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Hi, I’m Alyssa! AKA, The PCOS Nutritionist Alyssa!

I’m a Registered Dietitian dedicated to helping you eliminate your PCOS symptoms with sustainable and realistic nutrition changes.

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10 Best Vitamins for PCOS According to a Dietitian

If you have PCOS, you’ve likely heard about people taking vitamins for PCOS symptoms. If you’re wondering which vitamins are the best ones to take, I’ve got you!

As a registered dietitian who specializes in PCOS (I also have PCOS, too!), I get asked this question a lot. In this blog post, I’m going to dive into whether you need to take vitamins for PCOS, what the best vitamins are, and which brands I think are good options to consider.

infographic of supplements on wooden spoons; text overlay states 10 best vitamins for pcos.

This post may contain affiliate links. This means that if you click a link and make a purchase, I may receive a small commission at no additional cost to you.

Do I Need To Take Vitamins For PCOS?

Polycystic ovarian syndrome (PCOS) is a common endocrine disorder that affects approximately 6-12% of women in the United States. 

Common symptoms of PCOS include weight gain, irregular periods, infertility, carb cravings, acne, hirsutism (aka excessive hair growth), hair loss, and fatigue. 

This condition is associated with insulin resistance, chronic inflammation, and high androgen levels (aka male sex hormones like testosterone levels). Unfortunately, women with PCOS are also at a higher risk of developing other conditions such as type 2 diabetes, heart disease, fatty liver, metabolic syndrome, and even endometrial cancer.

Since insulin resistance and chronic inflammation are prevalent in PCOS, a balanced diet and lifestyle changes can immensely improve your PCOS symptoms. These should be the pillars of your PCOS management plan.

See this post on PCOS self-care practices for some of my best tips to get you started!

That said, no you don’t have to take vitamins for PCOS. Similar to prescription medications, dietary supplements can sometimes give you the boost you need to really manage your symptoms though. 

For some people with PCOS, supplements may be a good alternative to the typical prescription drugs like Metformin and hormonal birth control pills. This is especially welcome for the people who struggle with side effects of some of these medications.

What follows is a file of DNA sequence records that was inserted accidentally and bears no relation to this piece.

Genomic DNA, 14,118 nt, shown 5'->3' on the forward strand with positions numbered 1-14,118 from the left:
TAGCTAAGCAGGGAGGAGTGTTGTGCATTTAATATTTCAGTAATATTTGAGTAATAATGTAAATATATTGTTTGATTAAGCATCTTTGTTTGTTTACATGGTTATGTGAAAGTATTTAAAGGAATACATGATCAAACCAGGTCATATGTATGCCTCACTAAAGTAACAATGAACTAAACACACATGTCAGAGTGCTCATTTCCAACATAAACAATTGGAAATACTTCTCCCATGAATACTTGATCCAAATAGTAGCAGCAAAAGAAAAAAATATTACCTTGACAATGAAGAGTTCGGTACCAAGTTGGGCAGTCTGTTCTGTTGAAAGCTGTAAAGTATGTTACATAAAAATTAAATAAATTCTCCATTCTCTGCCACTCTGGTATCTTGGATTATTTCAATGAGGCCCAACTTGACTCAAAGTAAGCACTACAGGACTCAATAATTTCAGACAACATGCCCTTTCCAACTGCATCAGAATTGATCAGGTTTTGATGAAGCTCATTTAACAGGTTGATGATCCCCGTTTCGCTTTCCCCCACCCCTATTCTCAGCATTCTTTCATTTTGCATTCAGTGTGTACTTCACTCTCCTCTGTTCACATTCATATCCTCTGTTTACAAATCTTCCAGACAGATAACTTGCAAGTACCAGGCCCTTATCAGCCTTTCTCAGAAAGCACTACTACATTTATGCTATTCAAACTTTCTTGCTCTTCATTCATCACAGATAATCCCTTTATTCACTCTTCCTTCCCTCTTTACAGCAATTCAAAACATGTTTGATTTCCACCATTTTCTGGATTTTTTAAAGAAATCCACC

Whether you choose to take vitamins for PCOS is a decision that’s best for you and your healthcare provider to make together. You should always consult with your doctor prior to starting any dietary supplements to ensure that they’re a good option for you.

How Do You Pick Which PCOS Vitamins To Take? 

This can be the most tricky part of self-managing your PCOS, especially if you’re not medically-trained. This is why you’ll always want to discuss supplements with your doctor prior to actually starting them. 

To determine which vitamins may be a good option for you, you’ll first want to know a little bit about your own health. Are you insulin resistant? Do you struggle with chronic inflammation? Do you have any other medical conditions such as high cholesterol or thyroid issues? Does your lab work show any nutrient deficiencies? Which symptoms are you trying to eliminate? These are just a few of the questions you may need to ask yourself or your doctor. 

Based on the answers to these questions, it can help you to determine which supplements may help to alleviate your symptoms. If there’s a supplement that checks all, or most, of your boxes, that vitamin may be a good place to start. 

For more information on how to determine which supplements are the best option for you, grab your copy of the PCOS Supplement Guide.

10 Best Vitamins For PCOS

Alright, now that we’ve briefly talked about PCOS and its symptoms, let’s talk about some of the best vitamins for PCOS. 

infographic listing the best vitamins for PCOS.

Inositol

You may have heard about this one before! To be honest, inositol is perhaps my favorite PCOS supplement recommendation. 

Inositol is the most well-studied supplement for PCOS. It’s a vitamin-like substance found in foods like cantaloupe, Brazil nuts, and beans. Inositol is similar to a B vitamin and it actually was historically called vitamin B8. 

Recent studies have shown that those with high caffeine intake (particularly coffee), insulin resistance, type 1 or type 2 diabetes, or a high intake of sugar and refined carbs may have lower inositol levels and may require higher amounts of inositol (1).  

For PCOS, inositol can help to: